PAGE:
|How are you adjusting to this rocky professional landscape?
I’ve often taught people that the strength of your media relations work is based upon the strength of relationships. Having a solid relationship with a reporter is invaluable. If you know they’ll read the e-mail you’ve sent them or answer the phone when they see your number on caller ID, that is going to help you, your employer or your client tremendously.
Media relations is getting tougher every day, though, as a shattered news industry scatters media relationships near and far. As the news industry changes, the public relations practitioners who deal with it regularly are going to have to adapt. In the long run, however, this could be an opportunity for those of us in the industry to thrive.
Many of us have prided ourselves on the connections we’ve made with various reporters at different news outlets. Often, we were able to rely on those connections for many years—either at that outlet or at an even bigger and better one as the careers of our journalism friends grew.
But a Pew Project for Excellence in Journalism research study released recently indicates those days are over. Newsrooms are being downsized, reporters are being laid off, and the public’s demand for information is catered to by amateurs or organizations with a financial or political cause at their center.
Newspapers have seen a 41 percent decline in ad revenue over the past three years, Pew reports. Local television ad revenue fell 24 percent in 2009—three times as much as it did in 2008. Magazine ad revenue dropped 19 percent in 2009. As much as the former journalist in me likes to believe people will pay for solid reporting and protection by professional journalists doing their jobs, I also am a realist. The ads pay the bills, including the reporters’ paychecks. Without ad revenue, a news outlet cannot survive.
According to the Pew report, 79 percent of online news consumers say they rarely if ever clicked on an online ad, so don’t think some new Web-based business model is the solution for the aging newsrooms of the world. Thirty-five percent of Americans say they have a “favorite” destination online for news, but only 19 percent of them would be willing to pay for access to that site.
Newspaper staffs often are cited as the biggest victims of the economic crash affecting newsrooms, and for good reason. In 2009, approximately 5,900 newspaper jobs were lost, and that’s on top of the same amount lost in 2008. According to Pew, approximately one-third of the newsroom jobs in American newspapers in 2001 are now gone.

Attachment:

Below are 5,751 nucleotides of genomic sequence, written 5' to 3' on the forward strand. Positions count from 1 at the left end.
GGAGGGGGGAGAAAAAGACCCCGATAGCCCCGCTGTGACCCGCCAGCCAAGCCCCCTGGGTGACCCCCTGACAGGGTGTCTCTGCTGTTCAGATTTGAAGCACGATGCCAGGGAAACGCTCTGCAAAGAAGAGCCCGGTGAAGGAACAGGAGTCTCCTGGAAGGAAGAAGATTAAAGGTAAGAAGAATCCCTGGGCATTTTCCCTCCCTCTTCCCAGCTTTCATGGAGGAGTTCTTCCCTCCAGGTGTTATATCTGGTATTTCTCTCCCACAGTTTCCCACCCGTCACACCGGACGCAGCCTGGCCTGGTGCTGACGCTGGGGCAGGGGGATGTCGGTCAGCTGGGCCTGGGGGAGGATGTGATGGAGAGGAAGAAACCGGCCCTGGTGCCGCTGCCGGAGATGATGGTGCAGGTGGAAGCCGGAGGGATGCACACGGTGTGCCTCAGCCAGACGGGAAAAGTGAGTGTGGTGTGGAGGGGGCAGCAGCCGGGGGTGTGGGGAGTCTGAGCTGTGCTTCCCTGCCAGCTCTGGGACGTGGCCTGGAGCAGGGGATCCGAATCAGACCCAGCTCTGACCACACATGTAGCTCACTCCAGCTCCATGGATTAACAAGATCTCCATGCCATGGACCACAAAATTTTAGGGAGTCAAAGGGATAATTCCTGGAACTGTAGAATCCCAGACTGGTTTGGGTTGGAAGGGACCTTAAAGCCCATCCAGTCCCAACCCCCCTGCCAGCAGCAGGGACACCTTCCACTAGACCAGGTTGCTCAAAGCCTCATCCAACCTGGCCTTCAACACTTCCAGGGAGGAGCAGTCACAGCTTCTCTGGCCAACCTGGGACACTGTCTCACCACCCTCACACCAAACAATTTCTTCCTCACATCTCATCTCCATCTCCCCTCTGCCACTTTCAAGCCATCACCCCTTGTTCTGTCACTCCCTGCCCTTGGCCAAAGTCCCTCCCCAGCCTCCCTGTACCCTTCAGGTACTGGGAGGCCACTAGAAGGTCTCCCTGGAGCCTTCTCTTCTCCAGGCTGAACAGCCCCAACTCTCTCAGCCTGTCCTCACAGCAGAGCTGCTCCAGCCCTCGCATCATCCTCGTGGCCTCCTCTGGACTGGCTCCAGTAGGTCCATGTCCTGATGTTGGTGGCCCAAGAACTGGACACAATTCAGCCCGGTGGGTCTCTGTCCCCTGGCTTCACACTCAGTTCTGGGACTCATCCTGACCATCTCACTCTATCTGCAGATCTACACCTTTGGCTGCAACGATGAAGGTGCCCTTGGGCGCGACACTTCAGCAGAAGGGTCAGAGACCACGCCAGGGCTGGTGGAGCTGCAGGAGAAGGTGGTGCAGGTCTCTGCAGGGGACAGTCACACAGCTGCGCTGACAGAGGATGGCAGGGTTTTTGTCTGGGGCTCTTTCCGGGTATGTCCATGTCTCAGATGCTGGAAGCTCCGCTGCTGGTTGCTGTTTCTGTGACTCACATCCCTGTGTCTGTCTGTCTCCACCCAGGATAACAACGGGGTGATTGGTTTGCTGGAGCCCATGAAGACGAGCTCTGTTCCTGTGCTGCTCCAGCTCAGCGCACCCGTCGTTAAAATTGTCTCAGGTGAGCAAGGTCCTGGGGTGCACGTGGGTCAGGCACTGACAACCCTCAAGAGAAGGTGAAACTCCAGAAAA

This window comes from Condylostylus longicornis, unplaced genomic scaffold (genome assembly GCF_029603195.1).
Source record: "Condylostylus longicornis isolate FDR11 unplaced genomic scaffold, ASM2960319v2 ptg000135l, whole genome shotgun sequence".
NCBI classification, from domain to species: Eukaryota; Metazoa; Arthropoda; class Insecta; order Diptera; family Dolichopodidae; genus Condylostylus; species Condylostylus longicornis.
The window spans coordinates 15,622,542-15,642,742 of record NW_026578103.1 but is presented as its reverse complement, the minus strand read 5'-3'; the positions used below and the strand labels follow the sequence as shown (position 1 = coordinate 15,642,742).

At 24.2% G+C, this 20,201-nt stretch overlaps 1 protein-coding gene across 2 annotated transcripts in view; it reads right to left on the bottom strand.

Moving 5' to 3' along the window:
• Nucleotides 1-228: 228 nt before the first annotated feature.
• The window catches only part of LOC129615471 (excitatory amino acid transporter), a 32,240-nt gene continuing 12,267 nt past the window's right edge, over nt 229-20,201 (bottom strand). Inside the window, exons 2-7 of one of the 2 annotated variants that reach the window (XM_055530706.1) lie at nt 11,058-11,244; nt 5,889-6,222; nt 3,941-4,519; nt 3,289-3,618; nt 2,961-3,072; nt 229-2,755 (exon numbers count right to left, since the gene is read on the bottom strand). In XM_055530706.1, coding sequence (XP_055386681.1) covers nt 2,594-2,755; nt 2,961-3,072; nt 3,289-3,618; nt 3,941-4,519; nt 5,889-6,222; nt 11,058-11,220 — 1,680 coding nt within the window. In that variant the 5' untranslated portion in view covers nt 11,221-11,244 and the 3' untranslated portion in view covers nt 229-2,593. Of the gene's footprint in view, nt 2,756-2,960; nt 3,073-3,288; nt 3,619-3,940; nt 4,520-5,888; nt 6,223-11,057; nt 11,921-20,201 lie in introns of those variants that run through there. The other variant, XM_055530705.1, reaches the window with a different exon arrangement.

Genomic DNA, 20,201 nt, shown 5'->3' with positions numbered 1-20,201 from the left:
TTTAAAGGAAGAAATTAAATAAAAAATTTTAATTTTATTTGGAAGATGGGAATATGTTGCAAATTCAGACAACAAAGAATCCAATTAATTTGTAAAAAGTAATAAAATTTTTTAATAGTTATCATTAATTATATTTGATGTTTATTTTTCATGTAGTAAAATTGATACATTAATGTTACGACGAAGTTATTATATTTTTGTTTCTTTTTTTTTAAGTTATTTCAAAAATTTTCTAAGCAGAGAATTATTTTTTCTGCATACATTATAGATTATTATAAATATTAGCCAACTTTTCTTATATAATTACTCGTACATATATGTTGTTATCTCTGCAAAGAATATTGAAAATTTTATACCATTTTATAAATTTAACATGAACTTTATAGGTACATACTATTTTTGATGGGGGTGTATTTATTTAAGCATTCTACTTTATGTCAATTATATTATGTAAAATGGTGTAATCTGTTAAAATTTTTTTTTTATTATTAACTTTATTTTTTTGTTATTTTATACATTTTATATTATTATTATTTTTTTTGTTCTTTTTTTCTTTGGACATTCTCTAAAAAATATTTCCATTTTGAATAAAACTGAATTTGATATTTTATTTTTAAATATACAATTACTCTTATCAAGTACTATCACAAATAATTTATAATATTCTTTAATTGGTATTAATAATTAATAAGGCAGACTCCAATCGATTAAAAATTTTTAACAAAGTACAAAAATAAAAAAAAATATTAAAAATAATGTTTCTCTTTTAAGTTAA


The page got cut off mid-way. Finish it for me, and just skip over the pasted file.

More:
The economic decline that has decimated newsrooms lately is not the only problem—some of it is the result of changing habits by news consumers.
As the Pew report points out: “Consumers are not seeking out news organizations for their full news agenda. They are hunting the news by topic and by event and grazing across multiple outlets.”
The economic turmoil and changing consumer habits are not likely to revert to the days of yesteryear anytime soon, so it’s incumbent upon public relations professionals to figure out the best way to manage all of this.
As a PR person who has always had media relations as one of my core competencies to offer a client or employer, I actually see this as an opportune time for folks in my field. Never before has it been so important to have someone dedicated primarily to keeping up with “the media.” I say, “the media,” because we can’t simply see media relations as dealing with reporters and editors at mainstream news outlets anymore.
We have to deal with bloggers and “citizen journalists” and with special-interest groups posing as unbiased information sources. We have to keep up with the initial reports as well as the incomplete or skewed interpretations broadcast via social media. We have to be on our toes 24 hours a day, seven days a week and able to respond at a pace more rapid than we ever imagined just a few years ago.
As the news industry has segmented and news consumers are dividing into more niches, perhaps the media relations niche of public relations will see a surge in importance as well. If PR practitioners haven’t started sounding the alarm bells for clients about this yet, they need to get started. Our world is spinning faster; try not to get dizzy and fall off.